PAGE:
Today's corporate giants run inverted risks - relying too heavily on technology and processes while excluding human insight and soul. Systems enable astronomical productivity levels but remove the human element that brings color, spontaneity, and meaning. Check out the new Johnson & Johnson logo - spending millions to change from a 130+ year-old logo modeled after James Wood Johnson’s signature and using the same shade of red that medics wore.

“Our Johnson & Johnson brand identity communicates our bold approach to innovation in healthcare, while staying true to the care we have for our patients around the world” - J&J press release

As companies have scaled, the human element has been stripped away piece by piece. But there are ways to inject soul back into your organization before it becomes a lifeless husk floating through the corporate void.

Celebrate Together

How many milestones have come and gone without any acknowledgment? Just passed $100M in sales? Nothing. Company passed 1,000 employees? Silence. 10-year anniversary? Nope. We are letting the synergistic, win-win, low-hanging fruit rot on the ground.

The power of collective experience should never be underestimated; it's a catalyst for elevating human spirit and cohesiveness. Too often, the rush to meet deadlines and achieve key performance indicators reduces our interactions to mere transactions. But what if we dared to be different?

Make people feel proud to be part of something bigger. Our brains are already hardwired for this level of connection, why not tap into it and be a worthy venue for someone to pour their life energy into? You don’t need to work that hard to find an excuse to throw a party.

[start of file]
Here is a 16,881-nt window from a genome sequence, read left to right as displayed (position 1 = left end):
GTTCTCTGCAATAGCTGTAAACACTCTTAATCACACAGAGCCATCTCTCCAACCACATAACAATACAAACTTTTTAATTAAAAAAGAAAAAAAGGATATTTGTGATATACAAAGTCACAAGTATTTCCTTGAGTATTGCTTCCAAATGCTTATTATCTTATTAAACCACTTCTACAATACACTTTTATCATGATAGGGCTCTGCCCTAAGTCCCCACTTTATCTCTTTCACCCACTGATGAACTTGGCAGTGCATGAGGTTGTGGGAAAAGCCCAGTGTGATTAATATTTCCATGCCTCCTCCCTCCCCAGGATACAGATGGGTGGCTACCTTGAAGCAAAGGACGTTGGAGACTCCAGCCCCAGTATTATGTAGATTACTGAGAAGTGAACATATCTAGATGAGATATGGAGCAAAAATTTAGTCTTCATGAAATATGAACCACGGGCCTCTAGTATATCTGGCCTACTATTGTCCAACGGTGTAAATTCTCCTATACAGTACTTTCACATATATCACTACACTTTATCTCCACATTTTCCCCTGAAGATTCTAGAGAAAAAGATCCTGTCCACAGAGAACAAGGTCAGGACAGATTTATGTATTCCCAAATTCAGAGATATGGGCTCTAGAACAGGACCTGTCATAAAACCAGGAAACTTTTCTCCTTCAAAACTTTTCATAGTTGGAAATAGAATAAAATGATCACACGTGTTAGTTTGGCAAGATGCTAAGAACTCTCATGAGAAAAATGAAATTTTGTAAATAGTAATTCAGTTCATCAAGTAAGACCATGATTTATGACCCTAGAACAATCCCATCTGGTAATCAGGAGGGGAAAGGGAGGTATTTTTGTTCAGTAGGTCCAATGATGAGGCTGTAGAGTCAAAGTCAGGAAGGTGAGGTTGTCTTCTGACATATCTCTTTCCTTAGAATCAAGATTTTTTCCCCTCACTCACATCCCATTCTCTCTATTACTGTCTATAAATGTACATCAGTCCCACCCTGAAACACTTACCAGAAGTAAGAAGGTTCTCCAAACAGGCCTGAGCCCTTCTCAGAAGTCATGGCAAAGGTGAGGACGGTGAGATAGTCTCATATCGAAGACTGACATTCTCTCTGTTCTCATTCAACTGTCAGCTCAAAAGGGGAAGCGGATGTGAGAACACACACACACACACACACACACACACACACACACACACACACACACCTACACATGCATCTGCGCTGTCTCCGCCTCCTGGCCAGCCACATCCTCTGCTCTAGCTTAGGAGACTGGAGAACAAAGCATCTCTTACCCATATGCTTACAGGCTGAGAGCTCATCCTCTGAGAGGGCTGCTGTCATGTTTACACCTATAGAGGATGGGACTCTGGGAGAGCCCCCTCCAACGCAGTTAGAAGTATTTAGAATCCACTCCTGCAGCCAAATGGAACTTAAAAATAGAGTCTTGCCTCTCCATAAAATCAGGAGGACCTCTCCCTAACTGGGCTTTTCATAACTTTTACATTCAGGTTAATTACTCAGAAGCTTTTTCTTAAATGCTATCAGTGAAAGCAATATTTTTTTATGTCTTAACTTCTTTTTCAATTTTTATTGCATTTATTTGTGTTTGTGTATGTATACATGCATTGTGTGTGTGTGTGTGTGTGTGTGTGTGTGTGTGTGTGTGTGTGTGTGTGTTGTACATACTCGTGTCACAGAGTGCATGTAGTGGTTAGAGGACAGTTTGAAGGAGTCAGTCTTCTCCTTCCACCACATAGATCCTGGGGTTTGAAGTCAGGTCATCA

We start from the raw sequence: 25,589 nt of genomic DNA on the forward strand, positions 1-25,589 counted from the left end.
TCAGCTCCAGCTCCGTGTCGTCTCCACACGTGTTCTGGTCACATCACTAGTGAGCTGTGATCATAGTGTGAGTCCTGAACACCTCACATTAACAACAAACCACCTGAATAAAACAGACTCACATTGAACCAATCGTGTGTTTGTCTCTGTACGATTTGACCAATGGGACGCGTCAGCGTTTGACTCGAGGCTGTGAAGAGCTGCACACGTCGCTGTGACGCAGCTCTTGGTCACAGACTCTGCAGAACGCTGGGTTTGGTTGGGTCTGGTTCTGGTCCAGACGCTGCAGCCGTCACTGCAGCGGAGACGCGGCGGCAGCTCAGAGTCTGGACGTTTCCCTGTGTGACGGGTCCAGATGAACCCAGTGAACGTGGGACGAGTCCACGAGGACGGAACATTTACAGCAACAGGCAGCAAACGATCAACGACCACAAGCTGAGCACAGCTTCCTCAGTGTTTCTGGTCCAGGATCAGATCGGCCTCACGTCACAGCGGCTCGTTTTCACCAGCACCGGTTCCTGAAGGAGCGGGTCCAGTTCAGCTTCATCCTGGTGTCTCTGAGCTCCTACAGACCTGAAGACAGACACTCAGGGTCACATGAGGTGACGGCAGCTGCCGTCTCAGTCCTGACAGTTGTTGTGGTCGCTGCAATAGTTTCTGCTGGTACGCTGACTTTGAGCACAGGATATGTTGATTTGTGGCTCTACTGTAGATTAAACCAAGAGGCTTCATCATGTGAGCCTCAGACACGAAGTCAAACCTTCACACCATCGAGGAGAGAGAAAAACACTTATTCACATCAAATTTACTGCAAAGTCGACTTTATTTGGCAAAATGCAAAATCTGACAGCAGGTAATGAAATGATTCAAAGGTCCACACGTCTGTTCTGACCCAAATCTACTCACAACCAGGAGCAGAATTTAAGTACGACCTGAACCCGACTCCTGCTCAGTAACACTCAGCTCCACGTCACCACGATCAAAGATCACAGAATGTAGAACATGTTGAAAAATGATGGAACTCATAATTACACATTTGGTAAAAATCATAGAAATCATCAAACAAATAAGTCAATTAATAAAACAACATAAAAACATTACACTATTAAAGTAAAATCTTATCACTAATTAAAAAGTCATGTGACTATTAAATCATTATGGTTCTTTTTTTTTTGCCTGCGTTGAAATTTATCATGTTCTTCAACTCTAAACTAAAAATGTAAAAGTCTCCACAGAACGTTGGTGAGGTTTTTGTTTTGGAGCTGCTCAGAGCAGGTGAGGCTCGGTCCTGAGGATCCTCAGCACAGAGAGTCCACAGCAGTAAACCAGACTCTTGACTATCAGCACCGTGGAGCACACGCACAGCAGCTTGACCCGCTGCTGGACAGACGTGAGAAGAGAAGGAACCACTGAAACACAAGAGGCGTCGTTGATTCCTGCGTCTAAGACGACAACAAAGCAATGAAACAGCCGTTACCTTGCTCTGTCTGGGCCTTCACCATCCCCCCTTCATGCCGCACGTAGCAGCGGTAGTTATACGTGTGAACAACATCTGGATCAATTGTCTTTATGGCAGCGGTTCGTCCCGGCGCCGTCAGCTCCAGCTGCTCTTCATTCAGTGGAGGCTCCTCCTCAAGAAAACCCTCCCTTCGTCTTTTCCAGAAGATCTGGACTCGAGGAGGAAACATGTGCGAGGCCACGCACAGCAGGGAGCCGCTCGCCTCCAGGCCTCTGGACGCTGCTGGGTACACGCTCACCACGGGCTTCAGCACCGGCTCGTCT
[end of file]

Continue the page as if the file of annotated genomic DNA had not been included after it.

Spotlight Employee and Customer Stories

Profile employees and customers at every chance. Showcase Tanya in accounting's side hustle baking custom cakes. Interview loyal customer James about how your product changed his life. Ask Janet in sales what fires her up about what she does. Get to know the people behind the transactions and tap into what makes them human.

Publish these stories like propaganda. Help your teams fully understand that their work directly translates into helping other people in a meaningful way.

Make Human-Centric Bets

Structure decisions around human insights, not just data. Talk to real customers early and often. Prioritize solutions that make people smile. Empower employees to fix pain points they experience. Double down on moments of delight and connection.

Reclaiming Humanity 

The org chart may show roles and metrics, but the humans bring real value. Employees, customers, and partners - all with their own passions, quirks, mission, values, and purpose. A company with soul celebrates this at every turn.

By re-centering our perspective - humans power companies - both customers and employees - organizations can nurture their soul instead of losing it. Exceptional brands blend scalable processes with human individuality and inspiration. 

Remember - culture isn't about perks and snacks. It's the spark that ignites when people unite around a shared mission. So spotlight your team, start some wildfire, and race to the top.


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Robert Greiner Twitter

Professional optimist. I write a weekly newsletter for humans at the intersection of business, technology, leadership, and career growth.